These are examples of hand spun and hand-woven textiles known as Khadi and made in India. The range depicts the textures and colors used in these textiles made of textile material that is popularly used for shirts and kurtas ( indian style shirts). The textile is spun into threads on a spinning wheel (chakra) by hand. Mahatma Gandhi encouraged the use of Khadi textiles as a means of attaining self reliance in the country during the fight for independence from the British, since then it is also symbolic of self -reliance in India. the textile has a coarse texture as it is hand spun and uneven weave which makes it appealing to some designers, and has been making a comeback in the boutiques in India.
The Chettinadu sari gets its name from the town where it is created. Chettinadu is a small town in Sivaganga district of Tamil Nadu. The traditional sari from Chettinad is called Kandanghi and it is made of cotton. The Kandanghi sari has checks and temple borders and the rest of the sari have a traditional check pattern in vivid colours. The traditional saris are made in mustard, earthly red, oranges, chromes and brown colours. The photographs in this post show the process of making cotton sari, the process of making a sari on the loom remains the same for most parts of India, the patterns and colours change depending on the region.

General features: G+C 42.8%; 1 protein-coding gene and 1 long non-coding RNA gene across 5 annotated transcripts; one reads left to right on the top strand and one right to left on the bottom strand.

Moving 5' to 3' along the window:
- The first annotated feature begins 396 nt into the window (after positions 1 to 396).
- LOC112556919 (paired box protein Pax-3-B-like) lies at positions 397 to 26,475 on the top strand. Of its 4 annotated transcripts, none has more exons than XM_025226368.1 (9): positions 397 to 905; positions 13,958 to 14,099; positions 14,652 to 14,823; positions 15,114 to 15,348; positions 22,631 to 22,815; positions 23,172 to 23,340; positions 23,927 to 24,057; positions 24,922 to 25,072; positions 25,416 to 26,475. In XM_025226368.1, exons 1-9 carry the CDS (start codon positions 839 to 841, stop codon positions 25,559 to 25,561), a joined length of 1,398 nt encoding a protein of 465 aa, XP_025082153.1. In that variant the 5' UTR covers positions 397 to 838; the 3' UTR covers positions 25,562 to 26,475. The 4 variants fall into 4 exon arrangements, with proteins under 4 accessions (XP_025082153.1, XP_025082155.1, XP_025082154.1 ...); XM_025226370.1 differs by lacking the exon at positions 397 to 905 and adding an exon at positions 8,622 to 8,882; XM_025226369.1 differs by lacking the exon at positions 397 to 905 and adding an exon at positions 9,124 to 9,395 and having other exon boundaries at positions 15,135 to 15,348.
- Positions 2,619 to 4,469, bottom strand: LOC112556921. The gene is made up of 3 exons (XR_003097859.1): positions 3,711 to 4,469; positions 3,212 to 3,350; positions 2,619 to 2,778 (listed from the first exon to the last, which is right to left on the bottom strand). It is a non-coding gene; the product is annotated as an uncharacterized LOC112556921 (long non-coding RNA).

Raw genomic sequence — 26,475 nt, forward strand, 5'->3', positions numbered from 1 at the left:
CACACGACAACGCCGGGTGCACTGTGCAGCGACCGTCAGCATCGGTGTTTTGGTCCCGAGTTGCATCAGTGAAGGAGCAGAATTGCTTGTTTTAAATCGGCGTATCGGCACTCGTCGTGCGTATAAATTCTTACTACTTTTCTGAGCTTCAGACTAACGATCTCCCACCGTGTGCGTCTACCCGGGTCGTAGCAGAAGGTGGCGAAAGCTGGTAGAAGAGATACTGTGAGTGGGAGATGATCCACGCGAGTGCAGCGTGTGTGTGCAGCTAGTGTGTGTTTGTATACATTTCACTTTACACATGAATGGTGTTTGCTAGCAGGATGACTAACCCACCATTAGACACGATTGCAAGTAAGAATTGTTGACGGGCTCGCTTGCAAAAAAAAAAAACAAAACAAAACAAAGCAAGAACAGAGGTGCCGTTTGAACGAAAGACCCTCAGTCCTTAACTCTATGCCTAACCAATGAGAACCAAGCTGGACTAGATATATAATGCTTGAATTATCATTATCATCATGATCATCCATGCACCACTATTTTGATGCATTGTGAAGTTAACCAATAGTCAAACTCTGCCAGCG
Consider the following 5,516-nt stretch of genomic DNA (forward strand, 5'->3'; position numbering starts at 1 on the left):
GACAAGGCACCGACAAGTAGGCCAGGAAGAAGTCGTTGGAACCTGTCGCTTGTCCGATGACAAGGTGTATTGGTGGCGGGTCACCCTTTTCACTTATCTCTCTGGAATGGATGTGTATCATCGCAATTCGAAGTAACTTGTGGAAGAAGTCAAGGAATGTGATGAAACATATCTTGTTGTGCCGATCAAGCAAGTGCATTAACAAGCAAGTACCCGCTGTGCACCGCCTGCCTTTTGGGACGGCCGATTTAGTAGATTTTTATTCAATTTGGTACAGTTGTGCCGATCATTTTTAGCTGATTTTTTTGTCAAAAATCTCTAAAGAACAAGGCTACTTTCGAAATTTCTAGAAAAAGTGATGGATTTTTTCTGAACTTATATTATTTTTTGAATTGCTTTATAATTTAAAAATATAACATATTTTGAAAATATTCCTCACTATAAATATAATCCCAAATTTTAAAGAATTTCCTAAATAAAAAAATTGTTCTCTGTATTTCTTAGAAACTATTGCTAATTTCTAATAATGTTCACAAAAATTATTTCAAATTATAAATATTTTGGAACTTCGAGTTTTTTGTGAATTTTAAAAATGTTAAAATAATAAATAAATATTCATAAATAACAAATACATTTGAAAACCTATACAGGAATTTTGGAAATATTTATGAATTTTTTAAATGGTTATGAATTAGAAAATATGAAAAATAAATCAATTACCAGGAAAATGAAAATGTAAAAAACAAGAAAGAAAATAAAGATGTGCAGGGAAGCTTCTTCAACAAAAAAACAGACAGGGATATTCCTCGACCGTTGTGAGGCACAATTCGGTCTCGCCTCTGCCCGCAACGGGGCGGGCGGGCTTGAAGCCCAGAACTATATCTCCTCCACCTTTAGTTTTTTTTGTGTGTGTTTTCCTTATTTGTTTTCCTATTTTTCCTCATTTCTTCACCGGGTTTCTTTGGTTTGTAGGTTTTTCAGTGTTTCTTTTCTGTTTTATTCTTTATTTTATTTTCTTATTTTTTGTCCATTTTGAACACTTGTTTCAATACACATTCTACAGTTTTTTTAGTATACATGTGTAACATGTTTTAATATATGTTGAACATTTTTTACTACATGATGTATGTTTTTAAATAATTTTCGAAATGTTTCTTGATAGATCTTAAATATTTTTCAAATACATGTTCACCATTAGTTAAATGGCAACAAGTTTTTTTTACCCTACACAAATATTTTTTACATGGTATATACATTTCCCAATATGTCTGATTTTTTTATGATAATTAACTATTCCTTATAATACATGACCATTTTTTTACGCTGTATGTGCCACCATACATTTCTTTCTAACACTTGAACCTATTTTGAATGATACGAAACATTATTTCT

Documented by Dr. Bibhudutta Baral, National Institute of Design, Bengaluru